Champions Volume 1: Change the World

Review:

Champions Vol. 1: Change the World - Mark Waid,Humberto Ramos I am absolutely in love with the Champions! I had a feeling I would enjoy it given how much I adore Kamala Khan but this went far beyond my expectations. After the events of Civil War II (discussed here and here), several of the younger Avengers are fed up and quit. They joined the Avengers in the first place because they were more than people with powers punching each other. So, when you’re qualified to be an Avenger but want to do more for people? Want to change the world?

The Champions aren’t out taking care of super villains, they’re concerned with people and it shows. Their first few missions are all rescuing normal people from some of the worst problems that we have in real life. They also aren’t just punching their way through things. This volume has four “missions” and none of them end with the more powerful person punching until their considered right. I love that.

There’s also something pretty awesome to the missions they choose and the fact that Ms. Marvel makes a reference to Malala Yousafzai and her story while making a case for one of the missions that they do justice too. I love the focus on justice and rescue. They don’t want to punch their way through. Justice isn’t on the side of the most powerful and they’re willing to take a beat from the people they are attempting to rescue. They’ll take direction and get it done the way the people they’re saving want the outcome to be and not assume they know what’s best for the people who have to live with the consequences of their actions.

The team is a great ensemble of young heroes, most of which I am unfamiliar with. I only know Ms. Marvel, though I have seen stuff about the Miles Morales Spider-Man before. There’s a young Hulk named Amadeus Cho and Visions daughter, Viv. There’s a young Nova named Sam Alexander and then there’s a young displaced Scott Summers from an alternate universe. More about the team can be found on the Wikipedia page here. Some of them know each other, others only know of each other, but they all want to do things differently and they don’t want to be taking orders and sidelined by their former heroes who don’t appear to be the people they expected. There’s a great issue where they break down their powers for each other and some time spent figuring out who the leader should be.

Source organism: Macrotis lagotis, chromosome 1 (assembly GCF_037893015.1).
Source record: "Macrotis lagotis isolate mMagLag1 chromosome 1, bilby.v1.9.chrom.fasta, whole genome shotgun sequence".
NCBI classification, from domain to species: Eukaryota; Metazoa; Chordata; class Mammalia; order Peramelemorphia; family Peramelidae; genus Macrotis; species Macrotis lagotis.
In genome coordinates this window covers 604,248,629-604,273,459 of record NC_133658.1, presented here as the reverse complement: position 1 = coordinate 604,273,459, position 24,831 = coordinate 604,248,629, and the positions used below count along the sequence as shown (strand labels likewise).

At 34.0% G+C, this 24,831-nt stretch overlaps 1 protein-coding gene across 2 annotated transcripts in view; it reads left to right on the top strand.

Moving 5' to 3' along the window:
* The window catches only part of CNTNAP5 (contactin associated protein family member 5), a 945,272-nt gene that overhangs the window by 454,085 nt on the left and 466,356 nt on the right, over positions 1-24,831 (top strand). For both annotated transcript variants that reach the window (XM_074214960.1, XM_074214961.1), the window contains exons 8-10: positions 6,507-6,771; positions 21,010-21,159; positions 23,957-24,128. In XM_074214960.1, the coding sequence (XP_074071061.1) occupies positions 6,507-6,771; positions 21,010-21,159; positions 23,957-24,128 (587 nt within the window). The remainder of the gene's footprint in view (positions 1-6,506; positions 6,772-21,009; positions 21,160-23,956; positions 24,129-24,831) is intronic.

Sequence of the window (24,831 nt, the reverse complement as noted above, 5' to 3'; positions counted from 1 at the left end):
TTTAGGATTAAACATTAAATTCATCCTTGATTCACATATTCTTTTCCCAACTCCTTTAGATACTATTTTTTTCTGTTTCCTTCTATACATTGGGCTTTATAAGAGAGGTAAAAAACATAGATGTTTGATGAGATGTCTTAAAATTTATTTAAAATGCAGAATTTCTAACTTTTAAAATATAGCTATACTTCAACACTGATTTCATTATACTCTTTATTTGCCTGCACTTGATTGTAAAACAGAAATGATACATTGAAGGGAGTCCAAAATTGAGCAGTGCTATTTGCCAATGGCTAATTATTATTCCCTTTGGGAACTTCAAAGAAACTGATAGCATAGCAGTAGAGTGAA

I loved every moment of it, even when they got unexpected additions with expectations that didn’t quite line up with theirs. It’s not just about what you do, but how you do it. That’s a sentiment that the movies have been attempting to drive home as well. I can’t wait to read the next volume and see what else is in store for the Champions.

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